Do I personally live "the planners' dream"? Yes and no.

Yes: I DO live in a "traditional downtown neighborhood." I can walk to shopping, restaurants, a health club, etc, and I do try to walk when I can. There are excellent roads for bicycling within ten minutes of my townhouse. And, I do live in a slightly denser arrangement than the standard single family home-and it's a quite diverse residential neighborhood (from mansions to shacks)

No: I work 8 miles from home, and I almost always drive. I am actually more of a big city person, so I drive to the San Francisco Bay Area or Sacramento a LOT. (That may reflect a solitary lifestyle and sheer restlessness, but I burn more than my share of gasoline :( ). I can walk to shopping, but I usually drive to the "nicer" grocery store five miles away.

I do prefer my older, mixed use, mixed building form neighborhood, and I cannot imagine myself living in a standard tract house subdivision-or even a neighborhood of custom homes on large lots (unless, like Miramar, it abuts the Ocean :) ) Given the money, I would consider a move to Berkeley or San Francisco in a minute.
 

JNL

Cyburbian
Messages
2,449
Points
25
BKM said:
Do I personally live "the planners' dream"? Yes and no.
That's probably true for all of us - we can find examples of how we do, and how we don't. I drive to work every day, but I love living in an inner city apartment. From living in the 'burbs all my life, I shifted to the city 2.5 years ago and love it - so many restaurants, cafes, movie theatres, the CBD, oh and pubs of course :-D, all within easy walking distance.
 

Zoning Goddess

Cyburbian
Messages
13,852
Points
39
Until we can elect public servants, not career politicians, it ain't gonna happen, they're too tied to special interests.

Plus, critical mass among the general population hasn't been reached. In Florida at least, there is a general discontent, but I don't think most people have the brain power to tie that to sprawl issues. And all planners do not embrace the same goals. Some are land-use oriented, some transportation, etc, so I think we have different dreams and goals.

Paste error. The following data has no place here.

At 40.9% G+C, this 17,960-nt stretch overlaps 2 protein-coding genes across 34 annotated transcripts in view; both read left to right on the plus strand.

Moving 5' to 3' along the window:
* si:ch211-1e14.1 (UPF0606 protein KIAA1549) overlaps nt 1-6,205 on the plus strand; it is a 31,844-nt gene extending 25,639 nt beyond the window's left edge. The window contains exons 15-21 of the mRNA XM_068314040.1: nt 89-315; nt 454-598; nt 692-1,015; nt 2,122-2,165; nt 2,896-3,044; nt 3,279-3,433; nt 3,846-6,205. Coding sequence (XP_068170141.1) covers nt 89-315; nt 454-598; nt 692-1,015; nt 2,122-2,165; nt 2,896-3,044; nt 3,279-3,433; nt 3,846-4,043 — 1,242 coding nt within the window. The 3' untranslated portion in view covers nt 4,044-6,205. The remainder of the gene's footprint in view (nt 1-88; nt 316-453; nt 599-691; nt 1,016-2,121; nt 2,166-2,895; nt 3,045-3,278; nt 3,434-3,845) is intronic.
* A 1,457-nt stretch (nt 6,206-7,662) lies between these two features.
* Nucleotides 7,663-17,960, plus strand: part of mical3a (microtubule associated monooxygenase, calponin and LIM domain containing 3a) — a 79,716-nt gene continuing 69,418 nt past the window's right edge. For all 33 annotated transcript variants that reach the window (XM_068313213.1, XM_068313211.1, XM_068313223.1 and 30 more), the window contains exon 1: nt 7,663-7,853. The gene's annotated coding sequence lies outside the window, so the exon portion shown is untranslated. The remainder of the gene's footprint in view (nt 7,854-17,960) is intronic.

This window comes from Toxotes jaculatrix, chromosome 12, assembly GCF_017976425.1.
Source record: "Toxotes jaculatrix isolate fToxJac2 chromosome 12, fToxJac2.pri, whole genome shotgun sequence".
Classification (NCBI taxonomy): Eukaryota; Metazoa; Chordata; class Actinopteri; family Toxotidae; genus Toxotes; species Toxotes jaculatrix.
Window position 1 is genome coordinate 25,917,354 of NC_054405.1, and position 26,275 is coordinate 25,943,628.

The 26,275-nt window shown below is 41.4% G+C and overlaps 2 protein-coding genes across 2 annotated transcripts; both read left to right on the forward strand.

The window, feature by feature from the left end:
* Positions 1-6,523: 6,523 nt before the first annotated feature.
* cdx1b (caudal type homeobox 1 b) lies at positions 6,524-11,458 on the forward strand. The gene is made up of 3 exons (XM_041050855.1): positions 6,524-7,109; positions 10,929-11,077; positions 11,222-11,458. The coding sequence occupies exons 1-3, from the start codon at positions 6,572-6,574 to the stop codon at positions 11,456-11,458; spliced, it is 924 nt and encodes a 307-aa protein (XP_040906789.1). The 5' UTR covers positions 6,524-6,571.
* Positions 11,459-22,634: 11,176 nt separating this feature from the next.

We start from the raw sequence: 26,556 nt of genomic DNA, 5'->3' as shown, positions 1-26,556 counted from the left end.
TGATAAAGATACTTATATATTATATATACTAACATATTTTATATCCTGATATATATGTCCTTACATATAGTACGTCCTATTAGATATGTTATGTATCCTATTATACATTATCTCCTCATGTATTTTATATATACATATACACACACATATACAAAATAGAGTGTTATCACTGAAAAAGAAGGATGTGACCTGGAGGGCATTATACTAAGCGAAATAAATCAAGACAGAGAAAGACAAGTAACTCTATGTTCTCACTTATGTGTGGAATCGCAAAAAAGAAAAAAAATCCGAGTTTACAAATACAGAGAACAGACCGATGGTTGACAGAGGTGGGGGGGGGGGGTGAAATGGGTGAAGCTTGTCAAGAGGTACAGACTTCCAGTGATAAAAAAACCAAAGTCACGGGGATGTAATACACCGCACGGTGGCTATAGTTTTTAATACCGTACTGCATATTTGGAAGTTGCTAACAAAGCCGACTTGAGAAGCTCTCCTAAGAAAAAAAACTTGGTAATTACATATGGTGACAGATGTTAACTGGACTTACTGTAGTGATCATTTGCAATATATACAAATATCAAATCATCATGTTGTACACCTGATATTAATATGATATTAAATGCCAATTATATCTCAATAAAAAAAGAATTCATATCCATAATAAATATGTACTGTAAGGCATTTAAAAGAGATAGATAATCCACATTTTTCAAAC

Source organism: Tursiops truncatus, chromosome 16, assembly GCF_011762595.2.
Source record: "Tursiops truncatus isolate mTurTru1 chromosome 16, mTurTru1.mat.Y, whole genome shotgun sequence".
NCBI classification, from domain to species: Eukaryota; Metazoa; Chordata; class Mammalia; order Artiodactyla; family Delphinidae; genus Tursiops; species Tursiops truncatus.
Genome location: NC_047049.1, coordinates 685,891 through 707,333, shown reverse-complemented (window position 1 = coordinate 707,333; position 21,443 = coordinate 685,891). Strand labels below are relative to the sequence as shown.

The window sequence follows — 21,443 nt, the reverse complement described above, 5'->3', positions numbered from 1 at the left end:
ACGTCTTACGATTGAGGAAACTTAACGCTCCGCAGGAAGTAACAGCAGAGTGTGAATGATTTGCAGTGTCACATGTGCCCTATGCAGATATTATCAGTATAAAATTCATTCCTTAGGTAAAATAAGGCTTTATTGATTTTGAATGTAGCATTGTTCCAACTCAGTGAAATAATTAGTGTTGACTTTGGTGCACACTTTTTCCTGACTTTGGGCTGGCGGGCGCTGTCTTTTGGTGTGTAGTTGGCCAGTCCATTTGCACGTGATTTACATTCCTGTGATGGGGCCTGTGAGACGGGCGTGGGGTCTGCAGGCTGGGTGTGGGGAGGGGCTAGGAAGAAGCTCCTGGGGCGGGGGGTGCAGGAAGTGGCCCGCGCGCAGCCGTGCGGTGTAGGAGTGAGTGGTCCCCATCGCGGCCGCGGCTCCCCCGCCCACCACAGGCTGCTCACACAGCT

I have no interest whatsoever in living in a downtown because I would rather have privacy and quiet and I don't have interest in the downtown nightlife. I balance that, in some measure, by owning an older home and never, ever watering my lawn. When I worked in a small downtown, it was great, I could hit the library, post office, etc., all within a block, but I don't want to live there.
 

michaelskis

Cyburbian
Messages
20,176
Points
51
JNL said:
Oh, and you think too much. Have a beer instead :-D
Even you said that you think too much as well... so, when your here, we will have to a share a beer!
 
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boiker

Cyburbian
Messages
3,889
Points
26
I've always strive to reduce my car time and increase my walking possibilities. I live about a 5 minute walk from a bus stop that stops right in front of my work. My neighborhood is a semi-dense 1920s era end-of-the-streetcar line area. I can walk to a park, library, a walgreens, a number of restaurants, a couple banks, and a middle school (when my kids get that age). I do drive downtown (about 1-2 miles, 10 minutes) to my work. Once there, I can park and walk. Downtown I have access to many restaurants, post office, library, and other amenities. I live a 1920s subruban life, not the perfect planner ideal of no drive, all mass transit/walk.. but better than most everyone else in my department.
 

Seabishop

Cyburbian
Messages
3,838
Points
25
boiker said:
My neighborhood is a semi-dense 1920s era end-of-the-streetcar line area...
Me too. But my job is about 20 miles away and the bus would take about 2 hours. I've applied to jobs up to an hour drive away. We've all got our own responsibilities and can't be driven nuts by what planners are "supposed" to do. Until the school systems even out even the most militant urban planners will have some serious decisions once the babies are made.
 

ludes98

Cyburbian
Messages
1,264
Points
22
In a word, no. :-\ I don't use public transit. I could walk the 10 miles faster than I could get here on the bus, but 100 degree heat makes that unrealistic. Not owning a car is not practical in Phoenix. You can't get to the grocery store without one, let alone entertainment, relatives, etc. I do conserve energy and water, it is the desert after all. I would love to reduce my grid dependence, but the cost is pretty steep for solar electricity.
 

mendelman

Unfrozen Caveman Planner
Staff member
Moderator
Messages